When a movie character performs a song he or she's written, we're always curious who on the film actually wrote it. Sometimes it's the film's composer, sometimes it's the actor playing the character. (In the case of the country-themed "Nashville," director Robert Altman encouraged his cast to develop tunes in their characters' voices.) One of the standout moments of "Martha Marcy May Marlene" is when John Hawkes' cult-leader character Patrick performs a song that he's written for Martha called "Marcy's Song." (Marcy is her name in the cult.) The song works so well in the context of the film -- haunting and loving, yet also spooky and intense -- that we're embarrassed to admit that we didn't know the song's been around for decades. It's the work of a forgotten folk singer named Jackson C. Frank.
Filmmaker interviewed "Martha Marcy" director Sean Durkin about how he chose "Marcy's Song." It sounds like it was one of those fishing expeditions that turned out greater than could have been expected:
I had a scene in the script, I just wrote "Patrick plays a song that wins over Martha," it was very simple. But I didn't know what the song was. So a month before shooting I was just searching songs under "Martha," "Marcy May" or "Marlene" at my computer at home. I have a long playlist of names that matches the title of the movie. So the one I absolutely fell in love with was the Jackson Frank song, "Marlene" and it's the song in the end credits. So I bought the album and the song before it is called "Marcy's Song" and I couldn't believe it. Songs back to back on an album recorded in the '60s! I loved "Marcy's Song" and John was really into that part of the script and we gave him the cords and the lyrics and he sort of spent a couple of weeks playing it. I don't think I listened to it until the night before shooting. It's John's own rendition, it's different from the actual recording. It's one of my favorite parts of the movie.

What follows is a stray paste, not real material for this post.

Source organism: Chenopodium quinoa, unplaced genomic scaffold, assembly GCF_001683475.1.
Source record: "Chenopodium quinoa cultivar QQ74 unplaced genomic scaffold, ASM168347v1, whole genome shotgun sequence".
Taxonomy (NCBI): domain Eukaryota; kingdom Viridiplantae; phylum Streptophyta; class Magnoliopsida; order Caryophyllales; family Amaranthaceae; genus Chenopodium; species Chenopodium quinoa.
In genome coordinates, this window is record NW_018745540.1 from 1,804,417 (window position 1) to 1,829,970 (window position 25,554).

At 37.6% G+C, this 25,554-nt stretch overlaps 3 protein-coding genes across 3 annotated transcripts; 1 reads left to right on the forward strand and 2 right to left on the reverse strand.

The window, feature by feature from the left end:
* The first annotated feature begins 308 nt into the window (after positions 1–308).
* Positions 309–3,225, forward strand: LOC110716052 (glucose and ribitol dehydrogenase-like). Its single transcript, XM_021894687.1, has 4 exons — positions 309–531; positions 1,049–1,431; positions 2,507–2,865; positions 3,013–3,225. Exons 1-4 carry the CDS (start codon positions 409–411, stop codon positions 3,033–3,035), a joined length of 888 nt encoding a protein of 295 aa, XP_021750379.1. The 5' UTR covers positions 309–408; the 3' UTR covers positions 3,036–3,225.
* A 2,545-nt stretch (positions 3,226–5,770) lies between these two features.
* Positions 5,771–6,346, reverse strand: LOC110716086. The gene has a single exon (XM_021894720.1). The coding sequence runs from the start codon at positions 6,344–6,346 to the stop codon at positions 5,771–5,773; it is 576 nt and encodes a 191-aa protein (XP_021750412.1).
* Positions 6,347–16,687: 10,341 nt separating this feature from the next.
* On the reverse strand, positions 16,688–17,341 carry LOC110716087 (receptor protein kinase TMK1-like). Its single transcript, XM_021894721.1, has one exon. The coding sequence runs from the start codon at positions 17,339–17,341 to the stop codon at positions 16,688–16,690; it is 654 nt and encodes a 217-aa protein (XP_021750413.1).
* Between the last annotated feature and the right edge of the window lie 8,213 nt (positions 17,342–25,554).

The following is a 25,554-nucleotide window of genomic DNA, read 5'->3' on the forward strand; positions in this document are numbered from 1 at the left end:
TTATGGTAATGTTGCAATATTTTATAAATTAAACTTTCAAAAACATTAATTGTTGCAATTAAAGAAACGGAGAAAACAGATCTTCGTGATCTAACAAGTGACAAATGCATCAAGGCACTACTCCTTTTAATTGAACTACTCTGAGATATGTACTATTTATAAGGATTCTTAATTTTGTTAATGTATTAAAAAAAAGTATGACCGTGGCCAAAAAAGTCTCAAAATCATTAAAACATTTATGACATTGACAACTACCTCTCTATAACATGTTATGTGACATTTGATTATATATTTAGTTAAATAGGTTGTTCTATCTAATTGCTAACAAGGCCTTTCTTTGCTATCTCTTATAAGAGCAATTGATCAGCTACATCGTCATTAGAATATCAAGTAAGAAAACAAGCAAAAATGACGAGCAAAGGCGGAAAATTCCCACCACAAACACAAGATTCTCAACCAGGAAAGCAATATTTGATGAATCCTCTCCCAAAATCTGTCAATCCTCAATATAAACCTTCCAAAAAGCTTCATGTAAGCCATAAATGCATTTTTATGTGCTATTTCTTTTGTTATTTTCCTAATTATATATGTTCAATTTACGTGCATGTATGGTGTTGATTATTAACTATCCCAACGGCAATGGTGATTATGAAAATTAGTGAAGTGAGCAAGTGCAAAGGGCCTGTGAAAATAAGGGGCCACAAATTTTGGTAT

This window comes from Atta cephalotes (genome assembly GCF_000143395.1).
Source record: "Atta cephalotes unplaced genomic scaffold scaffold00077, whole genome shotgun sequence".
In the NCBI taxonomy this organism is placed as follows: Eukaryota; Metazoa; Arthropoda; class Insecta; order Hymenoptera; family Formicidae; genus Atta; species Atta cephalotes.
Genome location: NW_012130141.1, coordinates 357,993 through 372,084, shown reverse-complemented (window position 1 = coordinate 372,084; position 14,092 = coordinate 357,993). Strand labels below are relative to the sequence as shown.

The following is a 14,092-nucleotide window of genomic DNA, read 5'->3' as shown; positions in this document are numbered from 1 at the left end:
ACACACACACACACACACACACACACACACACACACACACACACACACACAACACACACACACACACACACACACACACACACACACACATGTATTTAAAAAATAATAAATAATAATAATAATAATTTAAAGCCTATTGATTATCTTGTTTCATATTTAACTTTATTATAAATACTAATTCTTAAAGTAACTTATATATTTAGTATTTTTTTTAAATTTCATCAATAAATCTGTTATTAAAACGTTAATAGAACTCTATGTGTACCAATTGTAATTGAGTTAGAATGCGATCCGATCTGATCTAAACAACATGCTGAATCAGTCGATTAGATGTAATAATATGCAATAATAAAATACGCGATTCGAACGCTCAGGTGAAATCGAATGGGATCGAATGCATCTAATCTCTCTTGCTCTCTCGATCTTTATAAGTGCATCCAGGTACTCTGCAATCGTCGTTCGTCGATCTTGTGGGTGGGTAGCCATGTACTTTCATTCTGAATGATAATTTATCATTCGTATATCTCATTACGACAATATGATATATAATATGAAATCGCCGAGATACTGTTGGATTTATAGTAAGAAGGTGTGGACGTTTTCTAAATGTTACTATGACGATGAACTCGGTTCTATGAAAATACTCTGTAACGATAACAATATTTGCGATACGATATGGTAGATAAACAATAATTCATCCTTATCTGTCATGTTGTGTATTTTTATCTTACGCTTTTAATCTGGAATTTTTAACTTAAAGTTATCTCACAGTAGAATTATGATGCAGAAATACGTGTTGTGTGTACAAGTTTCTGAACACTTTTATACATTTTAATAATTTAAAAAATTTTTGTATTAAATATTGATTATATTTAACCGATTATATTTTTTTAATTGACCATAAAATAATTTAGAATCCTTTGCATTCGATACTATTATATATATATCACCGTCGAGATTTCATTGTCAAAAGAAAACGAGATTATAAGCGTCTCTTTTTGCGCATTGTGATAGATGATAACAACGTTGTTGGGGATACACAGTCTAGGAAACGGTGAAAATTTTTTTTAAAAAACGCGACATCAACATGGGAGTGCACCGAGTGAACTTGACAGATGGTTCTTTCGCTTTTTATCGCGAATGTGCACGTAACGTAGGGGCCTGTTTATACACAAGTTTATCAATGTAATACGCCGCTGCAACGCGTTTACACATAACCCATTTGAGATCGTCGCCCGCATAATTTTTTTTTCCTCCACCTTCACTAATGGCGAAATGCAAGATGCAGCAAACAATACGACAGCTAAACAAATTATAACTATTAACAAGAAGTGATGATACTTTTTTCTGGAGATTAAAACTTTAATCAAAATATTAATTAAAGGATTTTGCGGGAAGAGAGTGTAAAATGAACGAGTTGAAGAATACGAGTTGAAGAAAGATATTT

Doing a little research into Frank's life, it appears he only put out one self-titled album in 1965. It was produced by Paul Simon and was a hit overseas but a commercial disaster in the States. From there, Frank never managed to find much of a career, living in a senior center with severe disabilities before his death in 1999 at the age of 56. He was also diagnosed with paranoid schizophrenia and was severely burned at age 11 because of a school fire. The man had a hard, hard life.
If you've never heard Frank's original version of "Marcy's Song," we've included it below. It's definitely its own creature but just as enthralling as Hawkes' rendition.